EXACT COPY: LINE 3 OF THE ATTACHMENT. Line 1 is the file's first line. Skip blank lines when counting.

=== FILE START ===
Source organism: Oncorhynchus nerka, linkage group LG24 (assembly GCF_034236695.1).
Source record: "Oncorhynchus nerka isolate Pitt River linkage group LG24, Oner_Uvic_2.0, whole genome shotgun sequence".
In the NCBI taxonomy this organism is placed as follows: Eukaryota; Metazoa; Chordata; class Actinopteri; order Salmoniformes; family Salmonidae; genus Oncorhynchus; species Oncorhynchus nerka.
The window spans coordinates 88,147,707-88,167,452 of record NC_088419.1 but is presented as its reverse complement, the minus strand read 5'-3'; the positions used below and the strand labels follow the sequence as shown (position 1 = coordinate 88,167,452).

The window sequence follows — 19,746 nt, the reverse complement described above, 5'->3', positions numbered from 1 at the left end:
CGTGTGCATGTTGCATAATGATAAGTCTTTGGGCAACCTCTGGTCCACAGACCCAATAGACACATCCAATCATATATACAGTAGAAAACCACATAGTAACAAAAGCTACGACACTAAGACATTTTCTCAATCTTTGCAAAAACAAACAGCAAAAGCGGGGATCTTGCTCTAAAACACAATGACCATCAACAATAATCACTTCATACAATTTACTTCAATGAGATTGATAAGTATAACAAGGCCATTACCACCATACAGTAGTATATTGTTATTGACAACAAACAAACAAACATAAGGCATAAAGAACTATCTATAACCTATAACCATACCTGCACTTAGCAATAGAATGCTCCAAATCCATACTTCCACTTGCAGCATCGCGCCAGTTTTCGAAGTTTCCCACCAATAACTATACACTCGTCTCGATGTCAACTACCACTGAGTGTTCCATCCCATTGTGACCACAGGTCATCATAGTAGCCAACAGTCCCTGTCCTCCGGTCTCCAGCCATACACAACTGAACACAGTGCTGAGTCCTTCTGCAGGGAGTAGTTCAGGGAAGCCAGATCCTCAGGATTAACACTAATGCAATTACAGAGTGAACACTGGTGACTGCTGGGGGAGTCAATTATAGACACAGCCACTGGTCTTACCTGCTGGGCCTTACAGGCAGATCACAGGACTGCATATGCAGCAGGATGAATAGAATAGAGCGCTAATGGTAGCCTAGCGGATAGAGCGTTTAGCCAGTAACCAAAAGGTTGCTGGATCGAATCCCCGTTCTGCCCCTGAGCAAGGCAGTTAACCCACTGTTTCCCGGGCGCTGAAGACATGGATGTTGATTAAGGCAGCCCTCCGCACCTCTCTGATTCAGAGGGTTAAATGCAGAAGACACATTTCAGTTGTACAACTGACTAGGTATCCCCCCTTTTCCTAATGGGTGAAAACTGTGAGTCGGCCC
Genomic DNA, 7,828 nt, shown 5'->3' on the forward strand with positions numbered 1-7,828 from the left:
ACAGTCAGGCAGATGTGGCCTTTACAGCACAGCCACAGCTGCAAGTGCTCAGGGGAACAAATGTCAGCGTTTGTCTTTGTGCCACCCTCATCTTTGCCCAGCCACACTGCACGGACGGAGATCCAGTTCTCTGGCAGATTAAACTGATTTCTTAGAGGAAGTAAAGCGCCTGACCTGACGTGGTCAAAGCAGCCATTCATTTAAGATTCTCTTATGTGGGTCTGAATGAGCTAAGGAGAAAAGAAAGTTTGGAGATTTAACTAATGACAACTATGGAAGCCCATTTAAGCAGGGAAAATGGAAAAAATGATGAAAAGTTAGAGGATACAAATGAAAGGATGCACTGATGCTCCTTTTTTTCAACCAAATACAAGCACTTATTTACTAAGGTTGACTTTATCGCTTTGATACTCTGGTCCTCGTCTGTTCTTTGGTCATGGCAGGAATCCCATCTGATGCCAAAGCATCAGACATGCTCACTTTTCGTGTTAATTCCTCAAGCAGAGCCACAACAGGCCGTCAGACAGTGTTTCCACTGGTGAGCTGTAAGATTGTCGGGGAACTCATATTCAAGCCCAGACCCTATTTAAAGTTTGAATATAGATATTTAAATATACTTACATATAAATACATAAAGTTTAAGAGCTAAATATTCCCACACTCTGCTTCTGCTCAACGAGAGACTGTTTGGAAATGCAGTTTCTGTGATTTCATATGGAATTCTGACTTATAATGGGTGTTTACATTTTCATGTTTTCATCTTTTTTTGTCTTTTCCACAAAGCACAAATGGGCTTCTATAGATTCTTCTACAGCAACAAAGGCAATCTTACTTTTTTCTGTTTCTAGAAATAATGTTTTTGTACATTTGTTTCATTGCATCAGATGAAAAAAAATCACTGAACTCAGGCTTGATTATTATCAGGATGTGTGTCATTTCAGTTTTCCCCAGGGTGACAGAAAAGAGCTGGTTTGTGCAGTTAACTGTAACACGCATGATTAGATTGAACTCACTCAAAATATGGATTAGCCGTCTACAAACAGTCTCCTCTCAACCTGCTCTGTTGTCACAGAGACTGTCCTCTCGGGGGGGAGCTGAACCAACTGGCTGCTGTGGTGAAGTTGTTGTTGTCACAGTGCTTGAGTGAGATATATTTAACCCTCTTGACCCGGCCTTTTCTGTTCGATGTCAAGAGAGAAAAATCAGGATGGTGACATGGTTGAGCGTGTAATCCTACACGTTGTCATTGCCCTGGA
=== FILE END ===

In the NCBI taxonomy this organism is placed as follows: Eukaryota; Metazoa; Chordata; class Actinopteri; order Salmoniformes; family Salmonidae; genus Oncorhynchus; species Oncorhynchus nerka.